The Kazakh was stronger than the Tunisian this Saturday in London with a 3-6, 6-2, 6-2 victory in 1h47.
Kazakh Elena Rybakina made history at Wimbledon the year her country of origin and residence of Russia was banned from the tournament. More solid and more offensive than Ons Jabeur this Saturday, the 23-year-old won her first Grand Slam tournament, she who had never passed the quarter-final stage (Roland-Garros 2021) before. A sacred tour de force. After a start to the final where she appeared very nervous, she was able to find her rhythm and impose her power to dominate her rival, whose game while in variation was no match for the London sun.
With only 53% success on first serves, the Kazakh was deprived of her main weapon in the first set, then the 23e world player regained her face-off and accuracy in her attacks during the second act where she managed to seize the service of the Tunisian twice. She concluded the second set with four service winners. Same scenario in the last act. Very offensive (29 winning strokes to 17), overtaking his opponent, unable to impose his game in variations, Rybakina again swiped the opposing service twice in the final round to conclude without trembling. She succeeds Ashleigh Barty, now retired.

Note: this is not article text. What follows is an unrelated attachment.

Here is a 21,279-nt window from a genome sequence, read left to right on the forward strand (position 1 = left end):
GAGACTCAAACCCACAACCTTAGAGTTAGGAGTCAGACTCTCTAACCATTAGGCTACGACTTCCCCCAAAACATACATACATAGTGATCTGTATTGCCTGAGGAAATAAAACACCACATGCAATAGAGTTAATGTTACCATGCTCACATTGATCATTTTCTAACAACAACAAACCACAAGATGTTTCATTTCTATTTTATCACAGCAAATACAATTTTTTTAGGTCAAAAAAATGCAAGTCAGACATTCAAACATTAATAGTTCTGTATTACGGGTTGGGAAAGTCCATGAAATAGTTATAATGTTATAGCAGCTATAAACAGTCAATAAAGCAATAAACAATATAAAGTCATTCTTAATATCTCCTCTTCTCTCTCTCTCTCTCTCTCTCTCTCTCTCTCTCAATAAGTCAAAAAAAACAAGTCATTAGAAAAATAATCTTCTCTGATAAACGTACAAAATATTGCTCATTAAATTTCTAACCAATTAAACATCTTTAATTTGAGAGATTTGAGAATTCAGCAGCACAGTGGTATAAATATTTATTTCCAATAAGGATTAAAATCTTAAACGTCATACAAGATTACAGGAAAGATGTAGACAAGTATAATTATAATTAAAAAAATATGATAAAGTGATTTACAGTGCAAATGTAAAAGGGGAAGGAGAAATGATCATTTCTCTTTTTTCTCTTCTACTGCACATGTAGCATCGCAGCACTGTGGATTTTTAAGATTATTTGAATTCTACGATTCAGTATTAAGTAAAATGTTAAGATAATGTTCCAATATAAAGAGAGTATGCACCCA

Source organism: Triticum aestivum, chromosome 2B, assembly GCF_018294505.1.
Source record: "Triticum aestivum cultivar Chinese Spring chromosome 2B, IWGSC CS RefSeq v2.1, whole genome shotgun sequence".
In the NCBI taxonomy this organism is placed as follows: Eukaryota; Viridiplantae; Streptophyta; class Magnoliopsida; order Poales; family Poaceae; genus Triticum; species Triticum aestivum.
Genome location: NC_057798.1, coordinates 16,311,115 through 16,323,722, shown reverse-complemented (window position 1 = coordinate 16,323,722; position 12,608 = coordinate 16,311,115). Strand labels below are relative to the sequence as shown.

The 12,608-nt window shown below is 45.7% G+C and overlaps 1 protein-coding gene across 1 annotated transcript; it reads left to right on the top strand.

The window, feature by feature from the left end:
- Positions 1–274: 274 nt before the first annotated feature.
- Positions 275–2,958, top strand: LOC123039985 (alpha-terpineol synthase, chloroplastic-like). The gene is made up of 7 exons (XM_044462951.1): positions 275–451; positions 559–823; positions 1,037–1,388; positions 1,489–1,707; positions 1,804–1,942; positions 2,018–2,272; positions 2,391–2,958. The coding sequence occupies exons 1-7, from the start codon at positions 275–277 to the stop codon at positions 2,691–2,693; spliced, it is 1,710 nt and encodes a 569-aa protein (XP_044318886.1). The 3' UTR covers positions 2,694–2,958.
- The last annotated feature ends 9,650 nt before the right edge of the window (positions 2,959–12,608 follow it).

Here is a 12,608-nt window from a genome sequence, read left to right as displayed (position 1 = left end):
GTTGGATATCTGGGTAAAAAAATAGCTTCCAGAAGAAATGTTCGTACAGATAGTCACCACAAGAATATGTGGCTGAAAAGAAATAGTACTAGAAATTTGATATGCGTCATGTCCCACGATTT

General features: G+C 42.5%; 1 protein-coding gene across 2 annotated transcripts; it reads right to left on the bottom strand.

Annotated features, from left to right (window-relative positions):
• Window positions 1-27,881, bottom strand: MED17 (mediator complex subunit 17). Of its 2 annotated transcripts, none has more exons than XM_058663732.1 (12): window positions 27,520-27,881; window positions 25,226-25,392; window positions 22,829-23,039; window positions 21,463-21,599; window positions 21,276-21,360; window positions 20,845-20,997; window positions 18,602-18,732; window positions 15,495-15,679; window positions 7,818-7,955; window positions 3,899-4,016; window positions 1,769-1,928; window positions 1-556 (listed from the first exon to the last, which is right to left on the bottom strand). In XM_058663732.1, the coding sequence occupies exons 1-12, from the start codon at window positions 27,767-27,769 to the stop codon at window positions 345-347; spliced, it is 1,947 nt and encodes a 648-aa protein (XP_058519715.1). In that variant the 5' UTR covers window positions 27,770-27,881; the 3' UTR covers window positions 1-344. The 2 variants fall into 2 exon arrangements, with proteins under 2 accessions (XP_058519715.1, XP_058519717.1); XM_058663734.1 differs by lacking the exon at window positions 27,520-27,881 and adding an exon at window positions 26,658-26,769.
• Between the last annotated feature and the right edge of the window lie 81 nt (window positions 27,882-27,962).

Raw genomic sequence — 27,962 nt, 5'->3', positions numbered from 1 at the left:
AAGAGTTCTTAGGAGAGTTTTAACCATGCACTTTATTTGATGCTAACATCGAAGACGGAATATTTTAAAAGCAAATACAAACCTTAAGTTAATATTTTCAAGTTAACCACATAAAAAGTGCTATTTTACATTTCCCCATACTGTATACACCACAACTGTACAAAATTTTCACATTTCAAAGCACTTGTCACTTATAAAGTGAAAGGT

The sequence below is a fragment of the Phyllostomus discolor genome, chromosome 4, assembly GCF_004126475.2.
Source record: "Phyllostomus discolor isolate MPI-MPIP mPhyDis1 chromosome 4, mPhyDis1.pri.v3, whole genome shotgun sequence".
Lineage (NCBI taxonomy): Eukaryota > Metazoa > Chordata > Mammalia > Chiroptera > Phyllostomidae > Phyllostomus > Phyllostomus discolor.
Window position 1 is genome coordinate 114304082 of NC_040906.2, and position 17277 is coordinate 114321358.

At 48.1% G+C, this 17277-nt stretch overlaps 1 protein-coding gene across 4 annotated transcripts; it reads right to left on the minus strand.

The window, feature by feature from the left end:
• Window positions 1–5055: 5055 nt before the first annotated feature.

At 23 years and 22 days, Rybakina is the youngest winner of the tournament since Petra Kvitova in 2011. Born in Moscow, she brings to Kazakhstan, whose nationality she took in 2018, her first major title, men and women combined. The first player from Kazakhstan to play in a Grand Slam final, Elena Rybakina was trained at club Spartak Moscow and grew up alongside former glory Andrey Chesnokov in the Russian capital.
Physical glitches hampered his preparation on grass. Without pressure, she confided to being “relaxed” in London. She successively brought down Coco Vandeweghe, Bianca Andreescu (winner of the 2019 US Open), then Qinwen Zheng, Petra Martic, Ajla Tomljanovic, the only player to have taken a set from her before Jabeur on Saturday in the final, and Simona Halep, 2019 winner , in the semi-finals. An impressive scoreboard for the half-Kazakh, half-Russian champion.